I’ve been occupied by the intersections of three different experiences in the last ten days: my half-marathon run last Sunday, the decluttering of my home this past week, and reading the book Born to Run by Christopher McDougall.

The half-marathon was not easy. There were several moments when I wanted to give up, give in and quit. What kept me going? On all of my longer runs, it is always the release. In my daily life, I battle noise. The noise of my own thoughts, the clamor of the dryer throwing around clothes, the water rushing through the dishwasher, and the desires and needs of others, whether it is from my husband, daughter or friends. Sometimes it is too much all at once. My half-marathon gave me a chance to purge some of that noise. If you can push pass the pain in your tendons, lower back and knees, you reach a point of absolute quiet. And the only thing you are thinking about is the run. Putting one foot in front of the other and inching toward the finish. The noise of everything else becomes extinct. I’ve held on to this feeling and my words don’t really reveal the true gravity of this kind of elation. You have to run to know what it is.

After the run, my mind shifted to the physical noise around me. I admit that we are people with stuff. A lot of unnecessary stuff. For the past week, I went through every room and purged things that didn’t belong. The shirt that I haven’t worn in six years – gone. The toys my daughter doesn’t even give a second glance – donated. The pots and pans that only take up space but serve no real utility – eliminated. What I enjoy about this process is creating physical space to breathe. I was determined to keep a drawer or cabinet empty in each room to honor silence. This process automatically makes you think again before buying your next item/gadget/clothing/purse. Most of the time I don’t really need the additional noise. And the truth is I breathe easier knowing that everything in our house remains because it was a choice for it to be there. That it serves a function or purpose.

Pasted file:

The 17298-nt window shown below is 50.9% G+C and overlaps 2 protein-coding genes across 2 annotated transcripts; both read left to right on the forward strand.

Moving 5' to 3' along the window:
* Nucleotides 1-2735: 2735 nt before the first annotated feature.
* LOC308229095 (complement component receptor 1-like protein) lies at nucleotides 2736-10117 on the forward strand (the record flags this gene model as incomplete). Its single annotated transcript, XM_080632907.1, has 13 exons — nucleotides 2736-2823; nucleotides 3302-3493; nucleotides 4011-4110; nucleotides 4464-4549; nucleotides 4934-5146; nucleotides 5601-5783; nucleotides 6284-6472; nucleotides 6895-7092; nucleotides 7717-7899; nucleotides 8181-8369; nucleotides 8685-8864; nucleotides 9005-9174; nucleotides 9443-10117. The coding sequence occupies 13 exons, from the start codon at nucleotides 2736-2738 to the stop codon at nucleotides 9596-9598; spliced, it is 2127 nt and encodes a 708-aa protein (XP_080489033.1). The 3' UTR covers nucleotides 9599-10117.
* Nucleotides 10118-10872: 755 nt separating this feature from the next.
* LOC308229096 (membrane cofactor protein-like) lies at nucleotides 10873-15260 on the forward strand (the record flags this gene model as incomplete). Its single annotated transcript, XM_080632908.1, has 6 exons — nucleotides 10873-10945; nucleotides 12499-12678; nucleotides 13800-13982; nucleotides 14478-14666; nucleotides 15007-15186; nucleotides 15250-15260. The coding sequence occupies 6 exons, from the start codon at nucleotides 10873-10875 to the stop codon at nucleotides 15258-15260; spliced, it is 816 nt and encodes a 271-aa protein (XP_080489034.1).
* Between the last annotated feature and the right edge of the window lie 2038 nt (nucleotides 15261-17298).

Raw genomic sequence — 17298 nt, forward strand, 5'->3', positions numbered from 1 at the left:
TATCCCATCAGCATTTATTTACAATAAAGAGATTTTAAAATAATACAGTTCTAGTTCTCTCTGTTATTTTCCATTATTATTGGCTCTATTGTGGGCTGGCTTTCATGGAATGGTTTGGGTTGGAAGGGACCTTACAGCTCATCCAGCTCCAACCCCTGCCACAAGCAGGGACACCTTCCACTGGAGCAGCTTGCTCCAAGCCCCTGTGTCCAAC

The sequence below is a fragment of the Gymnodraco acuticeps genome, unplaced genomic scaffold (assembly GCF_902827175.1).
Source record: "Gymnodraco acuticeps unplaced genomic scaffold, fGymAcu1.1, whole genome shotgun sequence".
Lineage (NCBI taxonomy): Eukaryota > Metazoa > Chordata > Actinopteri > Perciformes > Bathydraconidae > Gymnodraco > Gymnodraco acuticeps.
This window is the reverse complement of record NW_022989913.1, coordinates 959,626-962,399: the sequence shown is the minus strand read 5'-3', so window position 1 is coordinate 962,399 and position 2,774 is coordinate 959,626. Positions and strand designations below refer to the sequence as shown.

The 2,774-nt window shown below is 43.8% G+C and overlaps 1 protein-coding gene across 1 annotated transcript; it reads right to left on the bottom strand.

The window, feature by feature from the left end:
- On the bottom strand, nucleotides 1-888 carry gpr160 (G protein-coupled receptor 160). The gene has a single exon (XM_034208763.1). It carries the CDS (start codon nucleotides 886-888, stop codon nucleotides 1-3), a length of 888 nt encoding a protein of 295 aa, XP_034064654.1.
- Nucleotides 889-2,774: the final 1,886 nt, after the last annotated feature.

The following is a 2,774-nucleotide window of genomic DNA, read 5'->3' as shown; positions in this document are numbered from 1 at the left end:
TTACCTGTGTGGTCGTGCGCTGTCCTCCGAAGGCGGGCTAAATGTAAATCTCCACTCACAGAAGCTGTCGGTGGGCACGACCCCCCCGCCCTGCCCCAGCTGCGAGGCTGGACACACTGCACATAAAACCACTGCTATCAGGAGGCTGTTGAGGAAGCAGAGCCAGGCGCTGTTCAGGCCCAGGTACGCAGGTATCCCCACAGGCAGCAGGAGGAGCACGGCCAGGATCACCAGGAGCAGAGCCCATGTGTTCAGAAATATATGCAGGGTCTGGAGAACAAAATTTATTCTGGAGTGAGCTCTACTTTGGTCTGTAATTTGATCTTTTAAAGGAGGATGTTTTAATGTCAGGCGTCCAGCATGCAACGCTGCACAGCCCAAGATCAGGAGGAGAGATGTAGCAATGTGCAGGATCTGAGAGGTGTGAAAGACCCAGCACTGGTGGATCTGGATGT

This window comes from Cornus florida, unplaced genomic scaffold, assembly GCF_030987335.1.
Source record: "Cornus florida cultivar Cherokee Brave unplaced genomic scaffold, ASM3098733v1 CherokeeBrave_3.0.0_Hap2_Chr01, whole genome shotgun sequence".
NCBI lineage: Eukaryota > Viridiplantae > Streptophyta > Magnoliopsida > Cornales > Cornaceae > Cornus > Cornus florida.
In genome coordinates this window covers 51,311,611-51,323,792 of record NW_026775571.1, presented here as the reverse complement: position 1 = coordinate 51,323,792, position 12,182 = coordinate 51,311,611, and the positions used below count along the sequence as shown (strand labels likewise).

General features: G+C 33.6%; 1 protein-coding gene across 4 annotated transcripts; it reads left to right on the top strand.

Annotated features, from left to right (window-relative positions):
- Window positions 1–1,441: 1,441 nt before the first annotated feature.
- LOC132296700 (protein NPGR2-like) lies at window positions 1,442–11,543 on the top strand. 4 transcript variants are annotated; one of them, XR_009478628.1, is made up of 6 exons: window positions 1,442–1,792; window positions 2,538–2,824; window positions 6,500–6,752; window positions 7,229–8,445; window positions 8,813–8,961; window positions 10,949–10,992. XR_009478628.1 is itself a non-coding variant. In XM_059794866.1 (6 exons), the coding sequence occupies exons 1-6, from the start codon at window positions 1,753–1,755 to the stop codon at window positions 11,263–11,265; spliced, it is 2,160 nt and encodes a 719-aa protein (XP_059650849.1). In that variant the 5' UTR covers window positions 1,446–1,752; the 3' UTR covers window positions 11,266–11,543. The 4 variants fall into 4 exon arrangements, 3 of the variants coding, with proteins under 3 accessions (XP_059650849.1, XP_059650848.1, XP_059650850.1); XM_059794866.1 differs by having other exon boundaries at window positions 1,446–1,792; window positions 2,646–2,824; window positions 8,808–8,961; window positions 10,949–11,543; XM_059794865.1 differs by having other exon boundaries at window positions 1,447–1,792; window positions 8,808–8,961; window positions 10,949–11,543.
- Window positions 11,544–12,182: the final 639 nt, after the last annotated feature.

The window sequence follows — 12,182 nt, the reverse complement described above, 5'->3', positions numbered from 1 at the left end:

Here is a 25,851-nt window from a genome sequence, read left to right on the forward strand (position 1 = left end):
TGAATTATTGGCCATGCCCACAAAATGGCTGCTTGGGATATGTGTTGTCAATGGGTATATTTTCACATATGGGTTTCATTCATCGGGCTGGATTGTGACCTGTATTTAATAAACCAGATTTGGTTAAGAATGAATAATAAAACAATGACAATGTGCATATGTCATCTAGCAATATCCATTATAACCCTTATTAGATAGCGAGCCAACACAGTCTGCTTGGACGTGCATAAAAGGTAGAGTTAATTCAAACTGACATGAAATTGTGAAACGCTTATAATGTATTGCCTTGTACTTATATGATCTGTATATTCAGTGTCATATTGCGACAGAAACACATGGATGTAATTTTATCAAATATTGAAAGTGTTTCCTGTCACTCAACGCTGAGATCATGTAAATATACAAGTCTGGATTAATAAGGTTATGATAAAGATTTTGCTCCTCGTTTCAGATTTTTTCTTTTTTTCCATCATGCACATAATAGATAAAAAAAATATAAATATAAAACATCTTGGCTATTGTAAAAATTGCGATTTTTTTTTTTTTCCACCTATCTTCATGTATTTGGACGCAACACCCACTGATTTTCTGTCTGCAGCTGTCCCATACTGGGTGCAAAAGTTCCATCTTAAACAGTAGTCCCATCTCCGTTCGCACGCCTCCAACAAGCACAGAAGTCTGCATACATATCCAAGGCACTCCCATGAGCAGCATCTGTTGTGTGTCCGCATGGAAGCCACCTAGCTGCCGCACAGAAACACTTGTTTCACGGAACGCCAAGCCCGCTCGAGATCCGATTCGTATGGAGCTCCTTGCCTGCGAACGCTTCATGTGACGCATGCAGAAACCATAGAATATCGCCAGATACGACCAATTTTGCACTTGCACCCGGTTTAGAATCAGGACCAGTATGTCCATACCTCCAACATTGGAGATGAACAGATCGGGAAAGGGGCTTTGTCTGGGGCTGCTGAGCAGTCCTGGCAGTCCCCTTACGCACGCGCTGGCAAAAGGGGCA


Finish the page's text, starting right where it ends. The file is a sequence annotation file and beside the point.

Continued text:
Part of these lessons were eloquently discussed by Christopher McDougall in his book Born to Run. Pick it up and read it if you have the chance. There are many lessons that are not only applicable to running, but to life. His focus is on the¬†Tarahumara Indians and their lifestyle of ultramarathon running. These are a people who run hundreds and hundreds of miles in a few days. Their life is solitary, focused on the actual happiness of the run and the solitude it brings. Where they live there is no access to the internet or social networking sites or hanging out at a party during the weekend. They build their lives around their inner core. Reading some of these passages made me think of some of interpersonal connections and obligations that I feel like I have to participate in because it is the accepted thing to do. Lately, though, I’m questioning the utility of falling into this vortex. Are my social obligations taking away from my ability to focus on my own personal development? Some social connections are simply noise. But the problem becomes recognizing this and actually doing something about it.

I found the intersection of these three experiences, running, decluttering, and reading offered me an identifiable way to purge some of my noise. On my way to quiet? I realize I have a long way to go to really adopt a “noise” free lifestyle. For now, I am content in at least beginning the path.

Where is the noise in your life? Are you willing to purge it? Have you experience the elation I am talking about after a run or decluttering or reading a good book?